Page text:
Columbia/HCA Healthcare Corp.'s chief laboratory for physician ownership was raided last week by federal agents reportedly looking for evidence of Medicare or Medicaid fraud.
The raid on Columbia's hospitals and offices in El Paso, Texas, was a double legal whammy for the nation's largest for-profit hospital chain, which also saw its acquisition of Ohio Blue Cross and Blue Shield thwarted by state regulators.
For two days last week, agents from the FBI, the Internal Revenue Service, the U.S. attorney's office, HHS and the Defense Department's Criminal Investigation Service seized box after box of medical and financial documents from four Columbia hospitals and at least 30 physician offices in El Paso.
El Paso is where Columbia Chairman and Chief Executive Officer Richard Scott began the company nine years ago, purchasing two hospitals. And it's with those facilities that Nashville-based Columbia pioneered its strategy of selling ownership interests in some hospitals in key markets to physicians.
Authorities wouldn't disclose the nature of the criminal investigation. Warrants issued by federal agents remained under a court-ordered seal.
"Because the company has not been informed of the allegations underlying the search warrants, the scope and nature of the investigation is unknown," company officials said in a prepared statement.
Because the raid was on the company's El Paso operations, however, it suggests that the investigation may be linked to physician ownership. Bolstering that possibility is the fact that HCFA and HHS' inspector general's office have been under congressional pressure to investigate whether Columbia's physician-ownership strategy violates federal anti-kickback statutes (Aug. 12, p. 1996, p. 6).
The statutes bar any form of remuneration to induce Medicare or Medicaid patient referrals. Violations can be civil, punishable by suspension or expulsion from the two programs, or criminal, punishable by fines and imprisonment. Also, any claims submitted to Medicare or Medicaid resulting from such prohibited activity can be considered a violation of the federal False Claims Act.
Congress also passed a law in 1993 that bars physicians from referring Medicare or Medicaid patients to 10 types of healthcare facilities or services in which they have a financial interest, including inpatient and outpatient hospital services. However, HHS has never issued regulations that would outline how the law will be enforced.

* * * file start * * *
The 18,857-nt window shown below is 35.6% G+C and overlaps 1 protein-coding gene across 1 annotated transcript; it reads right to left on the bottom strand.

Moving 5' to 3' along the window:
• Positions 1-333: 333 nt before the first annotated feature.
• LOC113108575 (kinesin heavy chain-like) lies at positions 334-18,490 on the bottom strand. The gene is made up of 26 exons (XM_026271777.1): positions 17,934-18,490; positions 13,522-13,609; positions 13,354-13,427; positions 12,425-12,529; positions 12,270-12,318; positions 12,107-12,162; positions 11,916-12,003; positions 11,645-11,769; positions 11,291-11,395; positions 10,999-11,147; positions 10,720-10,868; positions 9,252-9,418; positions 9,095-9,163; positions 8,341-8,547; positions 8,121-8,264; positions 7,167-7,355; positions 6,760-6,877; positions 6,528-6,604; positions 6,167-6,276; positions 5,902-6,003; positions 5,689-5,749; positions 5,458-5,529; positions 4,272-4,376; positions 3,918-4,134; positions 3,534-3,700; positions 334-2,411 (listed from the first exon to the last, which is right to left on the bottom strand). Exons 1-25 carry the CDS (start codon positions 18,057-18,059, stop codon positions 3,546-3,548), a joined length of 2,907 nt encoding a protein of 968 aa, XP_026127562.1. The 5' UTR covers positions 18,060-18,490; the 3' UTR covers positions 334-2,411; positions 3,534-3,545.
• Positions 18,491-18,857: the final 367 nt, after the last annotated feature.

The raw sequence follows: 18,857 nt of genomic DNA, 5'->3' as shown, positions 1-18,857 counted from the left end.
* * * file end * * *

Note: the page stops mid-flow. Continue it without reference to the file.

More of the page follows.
The author of that law, Rep. Fortney "Pete" Stark (D-Calif.), said last week he understood the investigation that resulted in the raid was "fraud-based" and encompassed Columbia's entire system. Stark has been pushing HCFA and HHS to investigate patient referral patterns at Columbia hospitals.
Asked whether the investigation would expand to other Columbia-owned facilities across the country, company spokesman Jeff Prescott said, "We don't know for sure."
Since July 1988, when the company purchased its first two hospitals in El Paso from Healthtrust, the Southwest city of some 700,000 people has been a laboratory for the replication of the Columbia model across the country. Columbia now owns almost 350 hospitals.
The El Paso hospitals, which operate in Columbia's west Texas division, have enjoyed extraordinarily large admissions growth when compared with other hospitals.
Columbia's El Paso facilities saw a 21% increase in the fourth quarter of 1996 vs. 1995's fourth quarter. By comparison, Columbia's other hospitals owned for more than a year saw admissions rise 4.8% in the fourth quarter of 1996.
Physician partnerships are a critical part of the Columbia philosophy. Physicians are offered an opportunity to invest in a Columbia subsidiary that runs the hospital, but not in the entire company.
In August 1993, Columbia's Scott said in an interview that the company would seek physician investors in five markets, including some in Texas. Those efforts have since expanded to other markets including Alabama, Florida and Louisiana>